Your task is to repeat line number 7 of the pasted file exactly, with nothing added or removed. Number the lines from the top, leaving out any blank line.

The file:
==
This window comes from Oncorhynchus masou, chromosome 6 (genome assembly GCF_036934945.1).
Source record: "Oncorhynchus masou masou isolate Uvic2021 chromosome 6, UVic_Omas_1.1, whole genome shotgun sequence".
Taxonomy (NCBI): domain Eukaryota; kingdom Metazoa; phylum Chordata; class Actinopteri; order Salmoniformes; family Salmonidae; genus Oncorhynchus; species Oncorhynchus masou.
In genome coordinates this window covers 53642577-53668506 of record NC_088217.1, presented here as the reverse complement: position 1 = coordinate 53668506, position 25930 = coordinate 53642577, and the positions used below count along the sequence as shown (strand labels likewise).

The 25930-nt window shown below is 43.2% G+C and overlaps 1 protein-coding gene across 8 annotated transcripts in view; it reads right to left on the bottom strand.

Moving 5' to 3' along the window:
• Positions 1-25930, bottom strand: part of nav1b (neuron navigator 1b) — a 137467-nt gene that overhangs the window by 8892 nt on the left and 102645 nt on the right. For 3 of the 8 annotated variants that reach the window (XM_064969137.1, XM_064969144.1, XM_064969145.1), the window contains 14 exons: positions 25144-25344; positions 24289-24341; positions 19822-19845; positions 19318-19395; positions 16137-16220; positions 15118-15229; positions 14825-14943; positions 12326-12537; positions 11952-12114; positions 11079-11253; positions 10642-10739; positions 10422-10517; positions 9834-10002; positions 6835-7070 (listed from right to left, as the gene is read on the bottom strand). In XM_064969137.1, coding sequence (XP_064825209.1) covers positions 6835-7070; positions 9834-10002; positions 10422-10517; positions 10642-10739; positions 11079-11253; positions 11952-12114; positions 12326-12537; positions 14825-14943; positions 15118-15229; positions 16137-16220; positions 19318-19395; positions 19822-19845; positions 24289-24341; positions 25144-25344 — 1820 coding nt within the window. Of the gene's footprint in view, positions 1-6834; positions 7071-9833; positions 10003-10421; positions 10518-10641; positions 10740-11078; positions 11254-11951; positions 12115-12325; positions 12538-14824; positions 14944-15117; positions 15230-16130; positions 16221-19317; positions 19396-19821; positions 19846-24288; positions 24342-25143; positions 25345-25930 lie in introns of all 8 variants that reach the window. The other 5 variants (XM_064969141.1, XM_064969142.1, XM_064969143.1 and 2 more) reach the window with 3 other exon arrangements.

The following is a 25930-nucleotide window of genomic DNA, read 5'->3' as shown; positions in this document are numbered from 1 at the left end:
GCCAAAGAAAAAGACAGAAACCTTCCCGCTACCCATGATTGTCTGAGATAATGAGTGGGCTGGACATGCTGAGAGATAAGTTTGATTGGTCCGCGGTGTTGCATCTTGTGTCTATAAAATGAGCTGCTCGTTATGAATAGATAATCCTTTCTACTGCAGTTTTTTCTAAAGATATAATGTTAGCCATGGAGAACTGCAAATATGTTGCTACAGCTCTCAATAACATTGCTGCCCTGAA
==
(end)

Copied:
• Positions 1-25930, bottom strand: part of nav1b (neuron navigator 1b) — a 137467-nt gene that overhangs the window by 8892 nt on the left and 102645 nt on the right. For 3 of the 8 annotated variants that reach the window (XM_064969137.1, XM_064969144.1, XM_064969145.1), the window contains 14 exons: positions 25144-25344; positions 24289-24341; positions 19822-19845; positions 19318-19395; positions 16137-16220; positions 15118-15229; positions 14825-14943; positions 12326-12537; positions 11952-12114; positions 11079-11253; positions 10642-10739; positions 10422-10517; positions 9834-10002; positions 6835-7070 (listed from right to left, as the gene is read on the bottom strand). In XM_064969137.1, coding sequence (XP_064825209.1) covers positions 6835-7070; positions 9834-10002; positions 10422-10517; positions 10642-10739; positions 11079-11253; positions 11952-12114; positions 12326-12537; positions 14825-14943; positions 15118-15229; positions 16137-16220; positions 19318-19395; positions 19822-19845; positions 24289-24341; positions 25144-25344 — 1820 coding nt within the window. Of the gene's footprint in view, positions 1-6834; positions 7071-9833; positions 10003-10421; positions 10518-10641; positions 10740-11078; positions 11254-11951; positions 12115-12325; positions 12538-14824; positions 14944-15117; positions 15230-16130; positions 16221-19317; positions 19396-19821; positions 19846-24288; positions 24342-25143; positions 25345-25930 lie in introns of all 8 variants that reach the window. The other 5 variants (XM_064969141.1, XM_064969142.1, XM_064969143.1 and 2 more) reach the window with 3 other exon arrangements.